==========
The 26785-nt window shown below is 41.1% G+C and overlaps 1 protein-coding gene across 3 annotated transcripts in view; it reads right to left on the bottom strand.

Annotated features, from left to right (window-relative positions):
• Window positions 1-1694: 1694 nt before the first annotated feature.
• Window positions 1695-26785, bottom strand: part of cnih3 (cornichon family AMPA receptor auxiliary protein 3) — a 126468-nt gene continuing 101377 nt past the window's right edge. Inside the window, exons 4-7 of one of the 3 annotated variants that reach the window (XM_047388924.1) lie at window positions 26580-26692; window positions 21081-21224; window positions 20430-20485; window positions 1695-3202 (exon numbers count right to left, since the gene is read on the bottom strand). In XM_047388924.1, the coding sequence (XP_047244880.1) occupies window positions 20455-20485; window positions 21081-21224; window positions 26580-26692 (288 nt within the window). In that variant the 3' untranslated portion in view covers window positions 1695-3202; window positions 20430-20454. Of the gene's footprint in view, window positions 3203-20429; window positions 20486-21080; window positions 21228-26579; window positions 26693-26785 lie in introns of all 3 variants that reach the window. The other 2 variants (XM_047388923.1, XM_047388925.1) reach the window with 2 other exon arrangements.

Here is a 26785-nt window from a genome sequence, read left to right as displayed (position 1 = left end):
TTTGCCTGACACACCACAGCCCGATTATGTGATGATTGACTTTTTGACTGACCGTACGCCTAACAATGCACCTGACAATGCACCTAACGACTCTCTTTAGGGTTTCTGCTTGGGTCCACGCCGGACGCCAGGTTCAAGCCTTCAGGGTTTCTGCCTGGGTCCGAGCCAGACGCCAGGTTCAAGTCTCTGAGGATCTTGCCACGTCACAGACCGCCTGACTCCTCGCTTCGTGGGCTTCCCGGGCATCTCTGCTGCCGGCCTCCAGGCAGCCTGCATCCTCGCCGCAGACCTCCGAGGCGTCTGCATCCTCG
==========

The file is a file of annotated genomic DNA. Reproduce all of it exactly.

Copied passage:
The 26785-nt window shown below is 41.1% G+C and overlaps 1 protein-coding gene across 3 annotated transcripts in view; it reads right to left on the bottom strand.

Annotated features, from left to right (window-relative positions):
• Window positions 1-1694: 1694 nt before the first annotated feature.
• Window positions 1695-26785, bottom strand: part of cnih3 (cornichon family AMPA receptor auxiliary protein 3) — a 126468-nt gene continuing 101377 nt past the window's right edge. Inside the window, exons 4-7 of one of the 3 annotated variants that reach the window (XM_047388924.1) lie at window positions 26580-26692; window positions 21081-21224; window positions 20430-20485; window positions 1695-3202 (exon numbers count right to left, since the gene is read on the bottom strand). In XM_047388924.1, the coding sequence (XP_047244880.1) occupies window positions 20455-20485; window positions 21081-21224; window positions 26580-26692 (288 nt within the window). In that variant the 3' untranslated portion in view covers window positions 1695-3202; window positions 20430-20454. Of the gene's footprint in view, window positions 3203-20429; window positions 20486-21080; window positions 21228-26579; window positions 26693-26785 lie in introns of all 3 variants that reach the window. The other 2 variants (XM_047388923.1, XM_047388925.1) reach the window with 2 other exon arrangements.

Here is a 26785-nt window from a genome sequence, read left to right as displayed (position 1 = left end):
TTTGCCTGACACACCACAGCCCGATTATGTGATGATTGACTTTTTGACTGACCGTACGCCTAACAATGCACCTGACAATGCACCTAACGACTCTCTTTAGGGTTTCTGCTTGGGTCCACGCCGGACGCCAGGTTCAAGCCTTCAGGGTTTCTGCCTGGGTCCGAGCCAGACGCCAGGTTCAAGTCTCTGAGGATCTTGCCACGTCACAGACCGCCTGACTCCTCGCTTCGTGGGCTTCCCGGGCATCTCTGCTGCCGGCCTCCAGGCAGCCTGCATCCTCGCCGCAGACCTCCGAGGCGTCTGCATCCTCG